How a man charged with murder was released on bond and shot two Robeson County deputies

By Rachel Baldauf

Robeson County sheriff’s deputy Jonathan Walters had an uneasy feeling as he and his partner set out to arrest a suspect who was out on bond and cut off his ankle monitor. 

“It was just pretty much like a sixth sense,” said Walters, who has worked for the sheriff’s office since 2020 but was marking his one-year anniversary on patrol that Nov. 7 morning. He prayed as he and his partner, deputy Kaelin Locklear, drove. 

“Lord, please be with us,” Walters recalled saying. “I don’t know what we’re about to go into right now, but I ask that you please put your hands on us, keep us safe and help us through it.” 

Danger awaited them outside a home in Maxton where the suspect, Shawn Tobin Locklear Jr., had been hiding. Investigators say Locklear Jr. ran into the woods with a gun and opened fire as the deputies chased him, shooting deputy Locklear in the torso and Walters in the leg. Locklear Jr. was also shot multiple times in the exchange of gunfire before he jumped into the deputies’ patrol car and sped off, running over Walters’ leg. (Deputy Locklear and Locklear Jr. are reportedly not related.)

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When other deputies arrived, one helped Walters into the back of a pickup truck and drove him to the hospital. He lost four liters of blood, had emergency surgery and was put on life support. Deputy Locklear also went to the hospital for treatment. Locklear Jr. was treated at a hospital for nearly two weeks before he was sent to Central Prison in Raleigh.

The shootings were tragic under any circumstances. But one detail brought an extra layer of anger for some Robeson County residents and the local sheriff: Locklear Jr. was out on bond after he was charged with first-degree murder less than a year before. They wondered why a man accused of killing someone would be allowed to remain in the community instead of being in jail while he awaited trial.

“I am as frustrated as I have ever been,” Robeson County Sheriff Burnis Wilkins said in a press release after the shootings. “For a murder suspect to be out roaming the streets of our county under the pretense of being on pre-trial release is a travesty.”

The practice of allowing murder suspects to post bail has been a source of debate across the country and in Robeson County, which has the highest violent crime rate in North Carolina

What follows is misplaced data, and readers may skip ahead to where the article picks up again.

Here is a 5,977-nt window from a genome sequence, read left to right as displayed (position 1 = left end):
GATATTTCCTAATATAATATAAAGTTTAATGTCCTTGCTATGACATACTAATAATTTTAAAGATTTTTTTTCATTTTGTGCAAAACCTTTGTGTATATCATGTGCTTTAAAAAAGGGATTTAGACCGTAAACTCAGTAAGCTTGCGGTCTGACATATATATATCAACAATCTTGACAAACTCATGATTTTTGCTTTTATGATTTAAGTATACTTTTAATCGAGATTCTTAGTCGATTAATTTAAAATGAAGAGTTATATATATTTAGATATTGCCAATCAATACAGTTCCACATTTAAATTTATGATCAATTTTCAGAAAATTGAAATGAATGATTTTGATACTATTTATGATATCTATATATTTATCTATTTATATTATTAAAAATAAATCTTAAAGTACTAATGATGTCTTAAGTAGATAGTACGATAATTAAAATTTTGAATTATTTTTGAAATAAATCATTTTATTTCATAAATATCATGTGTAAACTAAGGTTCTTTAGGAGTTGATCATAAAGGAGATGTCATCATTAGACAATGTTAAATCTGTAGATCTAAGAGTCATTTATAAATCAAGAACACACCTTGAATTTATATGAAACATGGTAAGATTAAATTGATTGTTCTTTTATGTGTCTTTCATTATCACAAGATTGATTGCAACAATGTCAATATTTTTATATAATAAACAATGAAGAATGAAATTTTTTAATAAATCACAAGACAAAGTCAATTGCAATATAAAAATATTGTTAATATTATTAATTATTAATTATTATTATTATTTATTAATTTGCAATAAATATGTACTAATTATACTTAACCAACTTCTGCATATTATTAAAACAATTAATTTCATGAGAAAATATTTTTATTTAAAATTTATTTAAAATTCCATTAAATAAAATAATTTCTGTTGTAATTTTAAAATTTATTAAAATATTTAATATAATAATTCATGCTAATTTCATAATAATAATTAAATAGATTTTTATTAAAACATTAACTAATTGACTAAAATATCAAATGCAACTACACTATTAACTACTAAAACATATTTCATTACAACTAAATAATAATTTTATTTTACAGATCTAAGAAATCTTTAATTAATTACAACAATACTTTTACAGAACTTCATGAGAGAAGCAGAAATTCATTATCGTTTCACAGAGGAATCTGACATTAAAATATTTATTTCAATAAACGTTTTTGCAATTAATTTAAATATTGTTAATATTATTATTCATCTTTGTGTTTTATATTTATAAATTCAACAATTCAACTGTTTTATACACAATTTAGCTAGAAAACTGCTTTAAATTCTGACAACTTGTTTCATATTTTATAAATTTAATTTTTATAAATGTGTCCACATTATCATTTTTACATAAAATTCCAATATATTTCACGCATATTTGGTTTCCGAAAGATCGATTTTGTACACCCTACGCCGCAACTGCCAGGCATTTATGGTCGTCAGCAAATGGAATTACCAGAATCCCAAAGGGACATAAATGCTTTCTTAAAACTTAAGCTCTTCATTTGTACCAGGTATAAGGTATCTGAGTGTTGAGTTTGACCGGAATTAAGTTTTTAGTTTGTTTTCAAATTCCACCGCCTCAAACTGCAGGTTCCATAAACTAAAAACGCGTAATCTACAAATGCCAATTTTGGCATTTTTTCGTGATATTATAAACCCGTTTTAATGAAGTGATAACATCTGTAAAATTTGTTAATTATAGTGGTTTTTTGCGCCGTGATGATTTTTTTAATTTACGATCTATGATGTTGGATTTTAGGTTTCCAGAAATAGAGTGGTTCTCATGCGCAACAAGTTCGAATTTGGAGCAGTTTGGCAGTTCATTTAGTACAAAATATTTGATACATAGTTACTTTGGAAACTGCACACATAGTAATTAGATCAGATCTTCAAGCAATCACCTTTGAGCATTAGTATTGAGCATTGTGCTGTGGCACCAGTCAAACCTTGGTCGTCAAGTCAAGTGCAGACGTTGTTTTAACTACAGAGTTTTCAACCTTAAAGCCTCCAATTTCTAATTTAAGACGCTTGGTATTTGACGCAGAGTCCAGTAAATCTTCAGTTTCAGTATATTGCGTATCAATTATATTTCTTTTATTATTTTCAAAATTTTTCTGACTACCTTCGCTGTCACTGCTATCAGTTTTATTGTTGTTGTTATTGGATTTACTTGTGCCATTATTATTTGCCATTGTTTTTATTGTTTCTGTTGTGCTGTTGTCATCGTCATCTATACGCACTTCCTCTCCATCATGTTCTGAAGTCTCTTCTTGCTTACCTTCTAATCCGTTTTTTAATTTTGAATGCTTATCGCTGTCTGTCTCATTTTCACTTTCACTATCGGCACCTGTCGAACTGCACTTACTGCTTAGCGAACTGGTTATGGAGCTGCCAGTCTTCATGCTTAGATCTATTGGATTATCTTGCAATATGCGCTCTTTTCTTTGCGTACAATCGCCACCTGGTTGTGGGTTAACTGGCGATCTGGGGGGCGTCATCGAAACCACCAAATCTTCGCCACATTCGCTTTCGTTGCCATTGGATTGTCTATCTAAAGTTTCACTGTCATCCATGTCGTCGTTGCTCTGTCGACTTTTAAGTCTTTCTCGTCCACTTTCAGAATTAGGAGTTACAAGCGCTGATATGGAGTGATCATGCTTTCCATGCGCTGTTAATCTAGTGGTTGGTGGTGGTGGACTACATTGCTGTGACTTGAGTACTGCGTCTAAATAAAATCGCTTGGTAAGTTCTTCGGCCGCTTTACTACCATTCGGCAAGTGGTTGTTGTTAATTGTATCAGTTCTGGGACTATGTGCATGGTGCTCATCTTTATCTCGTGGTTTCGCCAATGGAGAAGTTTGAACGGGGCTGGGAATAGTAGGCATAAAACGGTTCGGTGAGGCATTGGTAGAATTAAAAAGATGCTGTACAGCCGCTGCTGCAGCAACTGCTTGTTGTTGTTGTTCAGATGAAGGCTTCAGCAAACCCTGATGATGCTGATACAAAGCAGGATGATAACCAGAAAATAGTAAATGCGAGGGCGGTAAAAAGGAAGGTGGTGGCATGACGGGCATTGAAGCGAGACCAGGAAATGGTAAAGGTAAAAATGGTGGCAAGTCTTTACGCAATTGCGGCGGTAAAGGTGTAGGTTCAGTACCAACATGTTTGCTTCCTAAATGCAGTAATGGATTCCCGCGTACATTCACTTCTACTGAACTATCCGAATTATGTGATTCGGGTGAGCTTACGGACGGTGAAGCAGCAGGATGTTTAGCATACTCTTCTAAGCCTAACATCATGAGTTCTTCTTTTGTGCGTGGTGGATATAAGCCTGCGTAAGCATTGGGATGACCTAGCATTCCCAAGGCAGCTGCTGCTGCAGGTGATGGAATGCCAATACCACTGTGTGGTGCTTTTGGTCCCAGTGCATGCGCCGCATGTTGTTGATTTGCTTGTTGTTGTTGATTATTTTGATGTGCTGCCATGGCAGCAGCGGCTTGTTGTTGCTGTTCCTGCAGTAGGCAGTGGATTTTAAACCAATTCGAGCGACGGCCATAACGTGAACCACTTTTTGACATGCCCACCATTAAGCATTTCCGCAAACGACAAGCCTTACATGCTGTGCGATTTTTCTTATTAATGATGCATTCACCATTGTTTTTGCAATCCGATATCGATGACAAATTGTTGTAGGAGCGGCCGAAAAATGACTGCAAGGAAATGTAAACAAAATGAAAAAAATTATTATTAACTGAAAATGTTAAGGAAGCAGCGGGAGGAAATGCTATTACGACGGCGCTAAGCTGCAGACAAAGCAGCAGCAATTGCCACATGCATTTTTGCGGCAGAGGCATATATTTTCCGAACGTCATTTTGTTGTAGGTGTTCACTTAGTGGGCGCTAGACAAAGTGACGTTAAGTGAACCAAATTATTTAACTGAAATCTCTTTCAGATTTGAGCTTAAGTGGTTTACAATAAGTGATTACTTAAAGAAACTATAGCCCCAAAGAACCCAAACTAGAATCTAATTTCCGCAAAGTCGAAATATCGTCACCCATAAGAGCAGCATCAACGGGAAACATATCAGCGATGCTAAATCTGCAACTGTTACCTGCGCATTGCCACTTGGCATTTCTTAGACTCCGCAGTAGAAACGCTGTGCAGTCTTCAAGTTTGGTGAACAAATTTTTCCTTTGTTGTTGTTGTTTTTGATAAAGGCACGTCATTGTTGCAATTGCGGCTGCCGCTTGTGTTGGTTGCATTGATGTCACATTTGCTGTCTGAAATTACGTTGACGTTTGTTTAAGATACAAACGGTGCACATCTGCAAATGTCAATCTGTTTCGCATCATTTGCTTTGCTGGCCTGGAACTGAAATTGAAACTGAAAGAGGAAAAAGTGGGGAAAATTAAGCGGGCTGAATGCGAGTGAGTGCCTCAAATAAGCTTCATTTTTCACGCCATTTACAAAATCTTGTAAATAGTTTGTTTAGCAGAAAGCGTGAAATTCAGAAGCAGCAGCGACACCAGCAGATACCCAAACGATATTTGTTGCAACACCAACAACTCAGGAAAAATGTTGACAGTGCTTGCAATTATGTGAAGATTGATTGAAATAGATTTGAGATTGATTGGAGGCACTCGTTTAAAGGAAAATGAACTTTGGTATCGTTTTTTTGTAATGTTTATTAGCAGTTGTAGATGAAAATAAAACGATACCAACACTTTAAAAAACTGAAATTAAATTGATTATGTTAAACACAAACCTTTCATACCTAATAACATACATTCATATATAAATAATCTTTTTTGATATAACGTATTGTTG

At least six of the roughly 66 people who were charged with first- or second-degree murder in 2023 in cases investigated by the Robeson County Sheriff’s Office were out on pre-trial release as of mid-January, an analysis by the Border Belt Independent shows.

At least six of the roughly 66 people who were charged with first- or second-degree murder in 2023 in cases investigated by the Robeson County Sheriff’s Office were out on pre-trial release as of mid-January, an analysis by the Border Belt Independent shows.

Locklear Jr., 20, was among at least three people in Robeson County who were charged with murder or attempted murder last year after being released on bond for previous murder or attempted murder charges. He was charged in late 2022 with the murder of a 28-year-old man in Maxton and was released on May 5 after posting a $250,000 bond.  

Most recently, Quinton Brayboy of Lumberton, who was charged with second-degree murder in March and posted a $100,000 bond the next day, was charged with first-degree murder in the shooting death of a man in Pembroke eight months later, on Dec. 15.  

At least two other people charged with murder and released on bond faced new charges other than murder in 2023. One was Walter W. Locklear, who was charged with killing two people, including a 9-year-old, in 2018. He was arrested in August on suspicion of felony drug offenses and was released again after posting bond. 

The suspects’ additional arrests highlight an ongoing debate about the use of bail in North Carolina and across the nation. 

Advocates of bail reform, including the American Civil Liberties Union, say cash bail unfairly penalizes poor people who can’t afford to pay for their release and are forced to sit in jail for days or weeks after being charged with low-level offenses like trespassing. About 630,000 people — most of them not convicted of a crime — were held in local jails across the United States on any given day in 2020, according to the ACLU